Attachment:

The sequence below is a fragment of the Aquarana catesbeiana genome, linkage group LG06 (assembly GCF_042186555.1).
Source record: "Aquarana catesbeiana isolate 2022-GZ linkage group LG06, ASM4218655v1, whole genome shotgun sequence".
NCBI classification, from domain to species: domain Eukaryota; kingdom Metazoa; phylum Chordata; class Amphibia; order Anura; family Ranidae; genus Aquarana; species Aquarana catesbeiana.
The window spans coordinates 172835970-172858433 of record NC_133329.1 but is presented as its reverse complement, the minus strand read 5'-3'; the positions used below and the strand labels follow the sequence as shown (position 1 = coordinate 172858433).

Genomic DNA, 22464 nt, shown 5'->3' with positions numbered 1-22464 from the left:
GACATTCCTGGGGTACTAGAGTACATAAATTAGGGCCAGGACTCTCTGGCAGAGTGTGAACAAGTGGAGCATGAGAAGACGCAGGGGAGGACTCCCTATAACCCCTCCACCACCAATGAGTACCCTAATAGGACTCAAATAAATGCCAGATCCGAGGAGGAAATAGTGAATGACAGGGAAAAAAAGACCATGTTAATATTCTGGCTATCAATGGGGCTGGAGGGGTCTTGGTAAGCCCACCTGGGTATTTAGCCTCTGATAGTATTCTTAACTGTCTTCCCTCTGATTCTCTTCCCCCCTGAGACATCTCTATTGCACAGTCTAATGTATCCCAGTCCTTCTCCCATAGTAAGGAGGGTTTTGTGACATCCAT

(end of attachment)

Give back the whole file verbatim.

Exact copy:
The sequence below is a fragment of the Aquarana catesbeiana genome, linkage group LG06 (assembly GCF_042186555.1).
Source record: "Aquarana catesbeiana isolate 2022-GZ linkage group LG06, ASM4218655v1, whole genome shotgun sequence".
NCBI classification, from domain to species: domain Eukaryota; kingdom Metazoa; phylum Chordata; class Amphibia; order Anura; family Ranidae; genus Aquarana; species Aquarana catesbeiana.
The window spans coordinates 172835970-172858433 of record NC_133329.1 but is presented as its reverse complement, the minus strand read 5'-3'; the positions used below and the strand labels follow the sequence as shown (position 1 = coordinate 172858433).

Genomic DNA, 22464 nt, shown 5'->3' with positions numbered 1-22464 from the left:
GACATTCCTGGGGTACTAGAGTACATAAATTAGGGCCAGGACTCTCTGGCAGAGTGTGAACAAGTGGAGCATGAGAAGACGCAGGGGAGGACTCCCTATAACCCCTCCACCACCAATGAGTACCCTAATAGGACTCAAATAAATGCCAGATCCGAGGAGGAAATAGTGAATGACAGGGAAAAAAAGACCATGTTAATATTCTGGCTATCAATGGGGCTGGAGGGGTCTTGGTAAGCCCACCTGGGTATTTAGCCTCTGATAGTATTCTTAACTGTCTTCCCTCTGATTCTCTTCCCCCCTGAGACATCTCTATTGCACAGTCTAATGTATCCCAGTCCTTCTCCCATAGTAAGGAGGGTTTTGTGACATCCAT